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  • Seema

fathers and grandfathers

One interviewee said to me:

I think about my father and his life. The decades of work and fighting with SNCC. Trying to interrupt racist systems, social justice work, all of the organizing, going to prison for it. And the fruits of that labor? What do these folks who have been doing the work have to show for it? He is 77 years old. He does a security job, 12-hour shifts, earning $12 an hour at age 77 because social security isn’t enough. So many folks have been living their lives actively fighting against racism. What are the fruits of that labor?

She added that her dad has written two books of short stories and poems. They've been translated into Spanish. His dream would be to tour the country with his books, being in dialogue with people, being of service to folks, learning from folks. But for now, he has to work the security job.

Another interviewee on the opposite side of the country said to me:

My mom's father was a Tuskegee Airman. Served his country and when he was discharged, no benefits, no nothing. He loved flying, he wanted to keep flying, but at the time, Black people weren't allowed to be commercial pilots. So he couldn't continue on in what he wanted to do. He had to go into construction and he did that his entire career even though he didn't really want to do it. He wanted to fly. But that was all he was afforded at the time. He passed away when he was 89. He went into the hospital for something routine, and ended up catching pneumonia and couldn't shake it because his lungs were so bad from working construction. So if he had been allowed to be a pilot, would he have lived another decade? Now, 89 is no chump change and we were were lucky to have him so long, but I think about stuff like that. Like he didn't have a pension because he worked construction. There was so much he wasn't afforded because he couldn't do what he wanted to do...and he served his country. I get angry. But getting angry only shortens my lifespan.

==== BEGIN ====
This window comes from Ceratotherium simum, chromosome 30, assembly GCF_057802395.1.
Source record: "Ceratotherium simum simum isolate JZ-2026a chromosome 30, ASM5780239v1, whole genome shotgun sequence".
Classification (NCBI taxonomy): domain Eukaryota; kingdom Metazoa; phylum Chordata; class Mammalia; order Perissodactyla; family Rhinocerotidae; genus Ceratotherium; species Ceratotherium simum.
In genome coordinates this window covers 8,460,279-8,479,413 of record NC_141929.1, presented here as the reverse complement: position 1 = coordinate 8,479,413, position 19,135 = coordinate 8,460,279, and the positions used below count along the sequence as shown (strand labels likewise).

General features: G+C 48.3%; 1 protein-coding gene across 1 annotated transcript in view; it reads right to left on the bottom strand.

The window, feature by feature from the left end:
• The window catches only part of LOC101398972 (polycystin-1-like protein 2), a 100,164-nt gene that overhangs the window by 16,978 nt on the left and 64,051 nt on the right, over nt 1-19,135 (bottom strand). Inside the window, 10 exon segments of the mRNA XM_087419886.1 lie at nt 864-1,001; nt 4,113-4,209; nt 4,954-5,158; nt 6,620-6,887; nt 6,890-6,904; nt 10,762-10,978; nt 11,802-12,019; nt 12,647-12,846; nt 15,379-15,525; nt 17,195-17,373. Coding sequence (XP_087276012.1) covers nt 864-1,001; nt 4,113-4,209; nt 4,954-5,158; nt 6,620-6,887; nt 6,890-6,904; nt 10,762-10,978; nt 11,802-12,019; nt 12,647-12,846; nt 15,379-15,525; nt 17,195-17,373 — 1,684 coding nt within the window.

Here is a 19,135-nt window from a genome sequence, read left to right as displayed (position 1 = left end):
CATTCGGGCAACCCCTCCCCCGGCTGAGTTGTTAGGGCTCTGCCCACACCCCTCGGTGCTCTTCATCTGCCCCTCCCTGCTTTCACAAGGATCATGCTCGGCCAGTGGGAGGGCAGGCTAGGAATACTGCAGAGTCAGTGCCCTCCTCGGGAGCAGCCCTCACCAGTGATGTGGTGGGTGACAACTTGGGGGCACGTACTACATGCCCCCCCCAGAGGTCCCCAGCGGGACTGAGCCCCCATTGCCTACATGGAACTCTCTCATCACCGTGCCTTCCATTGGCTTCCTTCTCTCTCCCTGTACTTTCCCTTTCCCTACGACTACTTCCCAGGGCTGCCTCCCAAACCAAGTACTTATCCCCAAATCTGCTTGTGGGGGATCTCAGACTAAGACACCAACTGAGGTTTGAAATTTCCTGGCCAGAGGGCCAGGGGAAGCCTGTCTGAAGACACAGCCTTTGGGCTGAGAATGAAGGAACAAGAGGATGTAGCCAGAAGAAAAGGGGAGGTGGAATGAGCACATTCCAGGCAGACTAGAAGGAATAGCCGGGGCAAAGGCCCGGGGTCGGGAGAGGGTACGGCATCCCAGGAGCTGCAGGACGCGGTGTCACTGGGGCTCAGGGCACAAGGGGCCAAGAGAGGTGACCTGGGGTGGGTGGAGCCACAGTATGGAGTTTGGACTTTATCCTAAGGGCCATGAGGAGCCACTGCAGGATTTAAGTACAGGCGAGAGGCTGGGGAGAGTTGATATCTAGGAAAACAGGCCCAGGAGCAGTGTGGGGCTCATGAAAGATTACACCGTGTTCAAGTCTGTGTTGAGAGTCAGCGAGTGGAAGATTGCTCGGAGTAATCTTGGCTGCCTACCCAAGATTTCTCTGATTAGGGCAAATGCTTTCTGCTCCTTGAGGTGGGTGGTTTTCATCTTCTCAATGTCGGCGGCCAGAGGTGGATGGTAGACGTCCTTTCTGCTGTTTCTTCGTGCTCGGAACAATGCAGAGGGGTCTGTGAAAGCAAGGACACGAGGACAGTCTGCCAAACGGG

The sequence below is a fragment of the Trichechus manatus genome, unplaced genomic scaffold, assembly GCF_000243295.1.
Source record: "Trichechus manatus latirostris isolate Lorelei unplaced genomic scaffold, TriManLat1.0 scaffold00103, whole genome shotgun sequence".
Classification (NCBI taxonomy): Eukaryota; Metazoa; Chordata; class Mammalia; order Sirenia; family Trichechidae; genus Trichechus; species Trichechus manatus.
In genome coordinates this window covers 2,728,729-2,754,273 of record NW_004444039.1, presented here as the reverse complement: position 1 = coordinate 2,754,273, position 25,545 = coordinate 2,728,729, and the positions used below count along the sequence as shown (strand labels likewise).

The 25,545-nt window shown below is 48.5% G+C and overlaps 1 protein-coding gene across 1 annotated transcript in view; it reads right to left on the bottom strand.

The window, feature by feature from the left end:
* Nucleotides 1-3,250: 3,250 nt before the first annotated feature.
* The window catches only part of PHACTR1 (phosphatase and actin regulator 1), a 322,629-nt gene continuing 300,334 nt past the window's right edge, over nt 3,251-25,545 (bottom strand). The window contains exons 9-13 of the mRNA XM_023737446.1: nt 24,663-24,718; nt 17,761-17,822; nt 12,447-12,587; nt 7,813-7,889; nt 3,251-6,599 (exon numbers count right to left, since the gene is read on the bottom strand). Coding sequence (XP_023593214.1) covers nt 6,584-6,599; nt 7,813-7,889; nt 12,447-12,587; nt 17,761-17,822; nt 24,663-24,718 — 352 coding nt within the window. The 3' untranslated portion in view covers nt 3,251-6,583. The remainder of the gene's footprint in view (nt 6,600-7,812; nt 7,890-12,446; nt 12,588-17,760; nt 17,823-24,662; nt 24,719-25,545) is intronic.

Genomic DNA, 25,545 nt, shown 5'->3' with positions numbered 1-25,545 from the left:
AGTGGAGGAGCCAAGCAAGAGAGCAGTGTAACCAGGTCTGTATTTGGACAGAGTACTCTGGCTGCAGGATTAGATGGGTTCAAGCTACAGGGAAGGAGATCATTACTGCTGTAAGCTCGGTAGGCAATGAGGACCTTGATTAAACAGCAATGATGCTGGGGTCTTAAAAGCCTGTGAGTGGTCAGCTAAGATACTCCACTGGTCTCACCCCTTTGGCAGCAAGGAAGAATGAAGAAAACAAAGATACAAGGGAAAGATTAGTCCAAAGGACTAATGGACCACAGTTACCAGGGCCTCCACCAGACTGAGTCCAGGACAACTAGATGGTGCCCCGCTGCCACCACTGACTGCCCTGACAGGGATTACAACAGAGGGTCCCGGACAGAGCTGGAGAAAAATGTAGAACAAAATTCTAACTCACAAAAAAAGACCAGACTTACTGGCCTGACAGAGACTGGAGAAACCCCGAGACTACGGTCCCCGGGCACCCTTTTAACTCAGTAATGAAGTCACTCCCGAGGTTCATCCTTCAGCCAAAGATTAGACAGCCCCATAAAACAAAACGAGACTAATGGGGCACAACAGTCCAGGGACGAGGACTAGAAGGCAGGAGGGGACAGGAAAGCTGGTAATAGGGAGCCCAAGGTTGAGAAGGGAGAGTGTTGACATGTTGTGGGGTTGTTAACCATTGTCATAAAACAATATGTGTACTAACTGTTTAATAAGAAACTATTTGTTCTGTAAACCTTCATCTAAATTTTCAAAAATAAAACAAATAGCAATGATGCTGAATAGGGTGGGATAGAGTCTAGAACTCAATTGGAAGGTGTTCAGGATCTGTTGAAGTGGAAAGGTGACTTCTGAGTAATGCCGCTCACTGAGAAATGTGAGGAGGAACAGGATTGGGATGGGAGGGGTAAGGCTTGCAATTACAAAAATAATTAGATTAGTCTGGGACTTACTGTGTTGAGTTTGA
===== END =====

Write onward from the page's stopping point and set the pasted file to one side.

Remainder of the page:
The first interviewee hypothesized that in a U.S. without racism, "everyone could lean into the vision they want of their lives." To get there, she added, "we need to detoxify the body of racism."

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